Poetry Friday: SHAME IS THE DRESS I WEAR-Maria Mazziotti Gillan

The Poetry Friday Roundup is over at Buffy Silverman’s blog: Buffy’s Blog

We are working on memoirs in writing workshop these days, and so there has been a great deal of delving into our stories and reflecting upon the impact of this or that experience in our lives.  As always, I am so moved by the honesty of my kids, their ability to think deeply, and their willingness to share.

Many of my kids had stories about coaches, and other adults who spoke harshly and criticized in soul shriveling ways.  Words matter, and children remember our words long after we’ve forgotten what was said…and how.

We will unpack this poem in class next week…I know my kiddos  will have a lot to say about this one:vintage photo


On the first day of school, my mother slips a dark blue
dress over my head, ties the starched sash. Zia Louisa and
Zio Guillermo have come down the back steps to our
apartment to see me setting off. They don’t have children

of their own and Zio Guillermo is my godfather, so they are
a big part of our lives. My mother has starched this cotton
dress handed down from Zia Christiana’s late in life
daughter, Zia Christiana who has enough money to buy

lots of pretty dresses for her red-headed daughter and also
throw chickens into the garbage that year when my father
was sick and couldn’t work so we lived on farina and
spaghetti. When my mother was dying, she talked about

seeing those discarded chickens and about being too
ashamed to ask for them. Anyway, I’m standing on that
wooden kitchen chair, my mother tugging at the dress,
my hair formed into sausage curls that my mother curled

by wrapping my thick dark hair in white rags, my eyes
enormous in my long, thin face. Zia Louisa stands back,
shakes her head and says, Why didn’t you get her a better
color? This dress that both my mother and I were proud of

until my aunt’s comment pointed out what should have
been obvious, that this dark blue color, perfect for a redhead
made my olive skin look jaundiced. I could almost
feel the starched skirt deflate. Sometimes I think that little

girl in her navy dress has followed me my whole life
through. There she is when I am at a party and I find a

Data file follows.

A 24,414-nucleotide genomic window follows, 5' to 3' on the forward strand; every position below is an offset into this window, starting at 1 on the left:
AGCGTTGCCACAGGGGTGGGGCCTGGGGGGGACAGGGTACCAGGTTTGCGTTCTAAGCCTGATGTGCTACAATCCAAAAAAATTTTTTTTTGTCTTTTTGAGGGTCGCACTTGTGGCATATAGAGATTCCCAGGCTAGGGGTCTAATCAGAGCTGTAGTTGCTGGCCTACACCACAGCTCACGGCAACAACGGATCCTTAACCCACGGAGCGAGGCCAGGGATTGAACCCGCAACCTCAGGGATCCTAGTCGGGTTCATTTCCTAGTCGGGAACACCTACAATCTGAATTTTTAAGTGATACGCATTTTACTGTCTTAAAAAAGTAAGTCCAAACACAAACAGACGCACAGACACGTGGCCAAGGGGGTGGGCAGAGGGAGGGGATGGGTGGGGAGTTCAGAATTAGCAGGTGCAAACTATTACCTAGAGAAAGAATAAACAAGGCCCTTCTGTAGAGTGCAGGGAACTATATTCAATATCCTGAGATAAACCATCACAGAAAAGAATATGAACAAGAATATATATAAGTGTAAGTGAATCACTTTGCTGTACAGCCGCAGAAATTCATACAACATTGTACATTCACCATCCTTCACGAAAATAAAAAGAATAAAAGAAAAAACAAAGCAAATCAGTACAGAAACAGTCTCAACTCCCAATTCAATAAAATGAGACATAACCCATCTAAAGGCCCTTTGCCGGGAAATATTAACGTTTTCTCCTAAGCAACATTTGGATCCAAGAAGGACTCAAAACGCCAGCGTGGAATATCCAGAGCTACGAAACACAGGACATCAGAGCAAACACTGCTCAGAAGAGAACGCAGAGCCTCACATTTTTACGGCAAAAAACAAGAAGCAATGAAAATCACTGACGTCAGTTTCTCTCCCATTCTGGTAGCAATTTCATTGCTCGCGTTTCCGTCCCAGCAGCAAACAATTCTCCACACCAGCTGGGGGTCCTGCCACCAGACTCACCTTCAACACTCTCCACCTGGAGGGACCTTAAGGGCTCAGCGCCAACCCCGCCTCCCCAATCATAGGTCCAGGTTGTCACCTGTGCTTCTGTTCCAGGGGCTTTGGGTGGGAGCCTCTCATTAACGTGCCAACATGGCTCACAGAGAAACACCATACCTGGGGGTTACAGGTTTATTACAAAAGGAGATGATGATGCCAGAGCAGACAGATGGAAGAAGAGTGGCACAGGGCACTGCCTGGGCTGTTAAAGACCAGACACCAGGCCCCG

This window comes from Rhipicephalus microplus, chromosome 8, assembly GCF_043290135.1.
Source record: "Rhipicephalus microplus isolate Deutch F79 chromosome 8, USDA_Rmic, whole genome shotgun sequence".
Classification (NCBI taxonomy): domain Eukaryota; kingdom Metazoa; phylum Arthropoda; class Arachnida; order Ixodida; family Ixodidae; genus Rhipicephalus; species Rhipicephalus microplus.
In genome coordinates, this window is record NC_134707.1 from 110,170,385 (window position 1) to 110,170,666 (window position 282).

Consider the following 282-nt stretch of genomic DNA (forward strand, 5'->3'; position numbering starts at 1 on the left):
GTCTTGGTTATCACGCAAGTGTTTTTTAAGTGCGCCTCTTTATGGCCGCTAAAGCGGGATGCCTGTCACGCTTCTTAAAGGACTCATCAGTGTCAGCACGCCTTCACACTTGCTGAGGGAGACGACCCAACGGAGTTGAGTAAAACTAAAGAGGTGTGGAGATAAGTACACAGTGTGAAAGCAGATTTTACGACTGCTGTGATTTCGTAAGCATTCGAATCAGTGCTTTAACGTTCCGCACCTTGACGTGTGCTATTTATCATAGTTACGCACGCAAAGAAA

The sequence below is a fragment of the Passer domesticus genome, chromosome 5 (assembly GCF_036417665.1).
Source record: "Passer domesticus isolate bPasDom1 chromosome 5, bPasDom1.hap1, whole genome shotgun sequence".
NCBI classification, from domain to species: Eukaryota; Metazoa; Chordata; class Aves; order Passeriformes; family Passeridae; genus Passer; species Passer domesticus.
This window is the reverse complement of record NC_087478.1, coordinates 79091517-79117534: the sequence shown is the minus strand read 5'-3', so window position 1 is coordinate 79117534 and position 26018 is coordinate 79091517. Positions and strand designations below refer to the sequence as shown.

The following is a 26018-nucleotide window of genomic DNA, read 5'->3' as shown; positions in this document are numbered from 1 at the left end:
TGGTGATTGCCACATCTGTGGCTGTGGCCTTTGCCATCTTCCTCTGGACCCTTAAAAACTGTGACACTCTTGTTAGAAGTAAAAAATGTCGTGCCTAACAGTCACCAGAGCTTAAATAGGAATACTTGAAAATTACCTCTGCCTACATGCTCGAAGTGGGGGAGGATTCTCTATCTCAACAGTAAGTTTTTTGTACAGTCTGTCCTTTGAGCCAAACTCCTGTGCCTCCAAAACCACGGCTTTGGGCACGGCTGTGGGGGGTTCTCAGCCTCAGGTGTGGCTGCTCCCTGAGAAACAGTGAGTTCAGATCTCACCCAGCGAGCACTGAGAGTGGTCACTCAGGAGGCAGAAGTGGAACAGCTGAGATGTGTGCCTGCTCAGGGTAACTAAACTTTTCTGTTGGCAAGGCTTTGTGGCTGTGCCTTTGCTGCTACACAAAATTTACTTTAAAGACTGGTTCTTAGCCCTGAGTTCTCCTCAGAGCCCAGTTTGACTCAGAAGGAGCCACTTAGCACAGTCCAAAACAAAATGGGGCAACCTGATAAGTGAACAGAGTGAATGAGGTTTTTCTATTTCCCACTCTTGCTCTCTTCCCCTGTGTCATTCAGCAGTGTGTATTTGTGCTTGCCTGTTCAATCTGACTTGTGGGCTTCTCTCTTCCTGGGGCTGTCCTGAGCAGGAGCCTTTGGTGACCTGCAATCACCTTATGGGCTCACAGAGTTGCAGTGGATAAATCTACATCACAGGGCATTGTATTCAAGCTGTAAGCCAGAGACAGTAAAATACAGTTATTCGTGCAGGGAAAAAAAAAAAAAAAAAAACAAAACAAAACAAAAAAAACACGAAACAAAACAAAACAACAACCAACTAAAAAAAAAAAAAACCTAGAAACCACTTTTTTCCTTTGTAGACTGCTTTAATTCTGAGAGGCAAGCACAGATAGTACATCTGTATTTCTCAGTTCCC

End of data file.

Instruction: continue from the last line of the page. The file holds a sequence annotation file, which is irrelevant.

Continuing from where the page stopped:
chair to sit in and never move or when I am afraid to look
in a mirror to see what the years have done to me or when

I go to an Ivy League college to read and I meet the President
and his wife, so slim and Episcopalian, so upper class,
the whole place is jammed with faculty dressed in tweed
skirts and broadcloth white shirts and leather pumps

and shame is the dress I wear that day, shame and that little
girl, that shadow, is there her head hanging down as it did
then, her hands shaking.

Maria Mazziotti Gillan



11 thoughts on “Poetry Friday: SHAME IS THE DRESS I WEAR-Maria Mazziotti Gillan

  1. OMG, what a sad poem. Very well written, it put me in the room with the child and her relatives, and, at the Ivy League reading. By the way, Tara, I love the banner photo at the top of your page–stunning.

  2. It’s such a poem that everyone can relate to. That lovely moment where she gets to feel pretty and fancy and loved wrecked forever by one comment. I live that. Those kinds of words stay in your head forever. Thank you for sharing.

  3. Yes, I imagine your students will have much to say about this. I still remember a few words from long ago that ripped into me, and wish everyone would remember how words sting and linger, maybe forever. The poem might be a good one to share when teaching new teachers. Thanks very much, Tara.

  4. This poem left me with chills. So sad. I would love to be a fly on the wall in your classroom, Tara. I had my first poetry workshop last week with 7th and 8th graders and had forgotten how difficult it is for them to share at that time in their lives.

  5. This hits home. I grew up with a lot of words in my head. I carried them throughout my adult life, lived my life trying to prove those words weren’t true, only to realize in that manner I could never be free. Thanks for sharing this Tara. 🙂

  6. I’m sure this poem will hit a nasty sore that every child can relate to. Poetry can do that like no other genre. There it is for all the world to see…my shame. Whew!

  7. Oh. This makes me think of the stories my mother tells of her childhood. So sad when every remembrance is draped with the shame caused by someone who is supposed to love you…

  8. Yes, this is so powerful – and there’s much power in your teaching, Tara. I’m thankful your students find affirmation in your classroom. Those disparaging comments do follow us into the rest of our lives, don’t they?

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